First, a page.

The group travels to the blighted Darakyon forest which is angry after Julaea’s sect tried to destroy it. Nonetheless, with Uctebri’s supporting magic, Julaea can push through to the center to find the forest’s magical token and begin to restore the old magical ways. But things turn sour, and Uctebri finds himself lying in his own blood as Julaea comes for him.

This story explored some interesting ideas about magic and the magi who use it. A well-crafted plot with engaging prose, the story read easily and passed quickly.

Black Bargain” by Janny Wurts

Davien is a sorcerer, charged with discovering the secrets of a criminal cabal in this short piece of horror. Davien enlists Toler, a quick-thinking smuggler, who faces years of slave labor for his crimes. Together, they spend years infiltrating the cabal, which can hide its actions from the magic of the sorcerers.

Eventually their chance comes, and Toler is present when the cabal’s leaders reveal both their plans and their source of power and concealment. Toler and Davien must act quickly to thwart the plans and save humanity. But not all things go as planned.

The plot was simple, but masked in a style of prose that was hard to comprehend in a single pass. In the end, it was tiring to read the convoluted sentence structures. Shakespeare in high-school was easier to follow.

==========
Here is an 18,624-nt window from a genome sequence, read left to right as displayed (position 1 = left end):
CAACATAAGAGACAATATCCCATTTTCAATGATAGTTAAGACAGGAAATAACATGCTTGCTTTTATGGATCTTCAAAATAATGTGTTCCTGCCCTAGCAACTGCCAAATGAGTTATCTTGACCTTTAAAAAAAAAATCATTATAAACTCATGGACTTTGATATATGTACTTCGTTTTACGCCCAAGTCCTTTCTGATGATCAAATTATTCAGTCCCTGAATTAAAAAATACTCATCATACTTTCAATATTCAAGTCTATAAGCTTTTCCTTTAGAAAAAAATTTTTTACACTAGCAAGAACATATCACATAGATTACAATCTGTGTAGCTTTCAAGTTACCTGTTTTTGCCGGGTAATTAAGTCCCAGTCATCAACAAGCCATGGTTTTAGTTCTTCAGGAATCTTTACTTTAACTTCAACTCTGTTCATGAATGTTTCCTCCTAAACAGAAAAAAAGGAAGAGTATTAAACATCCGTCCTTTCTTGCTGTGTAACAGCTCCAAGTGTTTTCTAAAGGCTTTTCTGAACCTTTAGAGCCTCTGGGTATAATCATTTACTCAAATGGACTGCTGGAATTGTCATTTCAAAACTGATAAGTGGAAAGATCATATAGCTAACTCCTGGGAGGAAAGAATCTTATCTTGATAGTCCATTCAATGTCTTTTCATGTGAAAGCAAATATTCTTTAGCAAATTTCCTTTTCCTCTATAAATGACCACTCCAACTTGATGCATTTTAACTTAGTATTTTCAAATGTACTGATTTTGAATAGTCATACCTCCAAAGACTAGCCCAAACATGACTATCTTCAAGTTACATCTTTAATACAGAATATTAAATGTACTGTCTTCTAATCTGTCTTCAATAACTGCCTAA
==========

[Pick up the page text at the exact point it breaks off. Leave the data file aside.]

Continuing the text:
The Syldoon Sun” by Jeff Salyards

In this short fantasy, the emperor sends Matinios to spy on a battalion of elite Syldoon troops. Matinios’ father had been a decorated Syldoon warrior, but Matinios had a cloud over him from an episode in which he disobeyed orders to save fellow soldiers.

Ensconced in a Syldoon troop as an observer, he travels with them on a secret mission to infiltrate a temple and remove some ancient documents. Is this the first sign that the troop are traitors to the Emperor? Matinios tags along, trying to elicit some evidence he can give back to his boss. When they find an ancient concealed room, things rapidly turn bad for Matinios.

The writing craft was good, and the plot had several compelling twists. It was a very nice read that passed quickly.

The Darkness Within the Light” by Shawn Speakman

Speakman’s brutal horror novelette starts with the wizard, Tathal, extracting an old memory from a woman. She provides the clues he needs to enter the nearby fairy glen and confront the Lady of the Lake. Once finished with the woman, Tathal forces her to kill herself.

Tathal has a dark Shadowell fairy with him and a resurrected knight, Mordred, for protection as he enters the grounds of the fairy glen. Tathal is on a centuries long quest for information. The Lady of the Lake has an answer he seeks, but will be reluctant to give it up to him.